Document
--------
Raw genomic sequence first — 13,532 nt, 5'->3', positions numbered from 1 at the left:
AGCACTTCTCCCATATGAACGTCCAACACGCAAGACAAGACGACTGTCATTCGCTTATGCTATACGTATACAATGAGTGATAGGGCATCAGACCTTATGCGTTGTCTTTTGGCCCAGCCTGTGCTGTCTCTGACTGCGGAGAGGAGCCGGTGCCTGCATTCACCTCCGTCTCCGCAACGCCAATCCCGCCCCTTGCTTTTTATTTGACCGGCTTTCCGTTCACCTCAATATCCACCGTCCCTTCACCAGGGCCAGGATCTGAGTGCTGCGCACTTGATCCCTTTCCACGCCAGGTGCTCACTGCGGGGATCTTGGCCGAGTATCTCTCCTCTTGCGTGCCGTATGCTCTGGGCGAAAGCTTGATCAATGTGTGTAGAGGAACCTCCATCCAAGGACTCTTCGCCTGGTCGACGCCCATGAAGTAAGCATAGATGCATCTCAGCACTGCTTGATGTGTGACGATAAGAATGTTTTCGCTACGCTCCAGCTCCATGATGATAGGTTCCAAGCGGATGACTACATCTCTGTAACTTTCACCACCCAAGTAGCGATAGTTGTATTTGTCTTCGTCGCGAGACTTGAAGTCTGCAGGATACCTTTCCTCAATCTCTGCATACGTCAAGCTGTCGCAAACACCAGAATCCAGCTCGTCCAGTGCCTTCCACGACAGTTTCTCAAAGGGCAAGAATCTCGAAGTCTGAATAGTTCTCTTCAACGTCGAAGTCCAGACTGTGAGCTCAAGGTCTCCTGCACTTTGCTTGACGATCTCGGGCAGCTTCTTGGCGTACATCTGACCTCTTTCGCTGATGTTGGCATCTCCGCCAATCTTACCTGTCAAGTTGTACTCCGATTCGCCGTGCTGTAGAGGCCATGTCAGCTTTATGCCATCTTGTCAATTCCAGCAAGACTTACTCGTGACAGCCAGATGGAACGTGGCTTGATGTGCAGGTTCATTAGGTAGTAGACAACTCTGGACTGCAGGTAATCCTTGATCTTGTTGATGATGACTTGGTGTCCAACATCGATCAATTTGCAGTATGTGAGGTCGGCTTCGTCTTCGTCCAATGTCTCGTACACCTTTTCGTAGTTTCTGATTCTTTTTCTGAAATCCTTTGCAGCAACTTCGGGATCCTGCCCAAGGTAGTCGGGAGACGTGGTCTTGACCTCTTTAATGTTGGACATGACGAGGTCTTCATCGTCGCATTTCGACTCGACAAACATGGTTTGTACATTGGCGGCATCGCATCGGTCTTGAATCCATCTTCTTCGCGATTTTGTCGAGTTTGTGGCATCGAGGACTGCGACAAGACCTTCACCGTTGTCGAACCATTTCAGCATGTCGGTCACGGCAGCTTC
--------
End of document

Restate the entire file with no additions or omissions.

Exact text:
Raw genomic sequence first — 13,532 nt, 5'->3', positions numbered from 1 at the left:
AGCACTTCTCCCATATGAACGTCCAACACGCAAGACAAGACGACTGTCATTCGCTTATGCTATACGTATACAATGAGTGATAGGGCATCAGACCTTATGCGTTGTCTTTTGGCCCAGCCTGTGCTGTCTCTGACTGCGGAGAGGAGCCGGTGCCTGCATTCACCTCCGTCTCCGCAACGCCAATCCCGCCCCTTGCTTTTTATTTGACCGGCTTTCCGTTCACCTCAATATCCACCGTCCCTTCACCAGGGCCAGGATCTGAGTGCTGCGCACTTGATCCCTTTCCACGCCAGGTGCTCACTGCGGGGATCTTGGCCGAGTATCTCTCCTCTTGCGTGCCGTATGCTCTGGGCGAAAGCTTGATCAATGTGTGTAGAGGAACCTCCATCCAAGGACTCTTCGCCTGGTCGACGCCCATGAAGTAAGCATAGATGCATCTCAGCACTGCTTGATGTGTGACGATAAGAATGTTTTCGCTACGCTCCAGCTCCATGATGATAGGTTCCAAGCGGATGACTACATCTCTGTAACTTTCACCACCCAAGTAGCGATAGTTGTATTTGTCTTCGTCGCGAGACTTGAAGTCTGCAGGATACCTTTCCTCAATCTCTGCATACGTCAAGCTGTCGCAAACACCAGAATCCAGCTCGTCCAGTGCCTTCCACGACAGTTTCTCAAAGGGCAAGAATCTCGAAGTCTGAATAGTTCTCTTCAACGTCGAAGTCCAGACTGTGAGCTCAAGGTCTCCTGCACTTTGCTTGACGATCTCGGGCAGCTTCTTGGCGTACATCTGACCTCTTTCGCTGATGTTGGCATCTCCGCCAATCTTACCTGTCAAGTTGTACTCCGATTCGCCGTGCTGTAGAGGCCATGTCAGCTTTATGCCATCTTGTCAATTCCAGCAAGACTTACTCGTGACAGCCAGATGGAACGTGGCTTGATGTGCAGGTTCATTAGGTAGTAGACAACTCTGGACTGCAGGTAATCCTTGATCTTGTTGATGATGACTTGGTGTCCAACATCGATCAATTTGCAGTATGTGAGGTCGGCTTCGTCTTCGTCCAATGTCTCGTACACCTTTTCGTAGTTTCTGATTCTTTTTCTGAAATCCTTTGCAGCAACTTCGGGATCCTGCCCAAGGTAGTCGGGAGACGTGGTCTTGACCTCTTTAATGTTGGACATGACGAGGTCTTCATCGTCGCATTTCGACTCGACAAACATGGTTTGTACATTGGCGGCATCGCATCGGTCTTGAATCCATCTTCTTCGCGATTTTGTCGAGTTTGTGGCATCGAGGACTGCGACAAGACCTTCACCGTTGTCGAACCATTTCAGCATGTCGGTCACGGCAGCTTC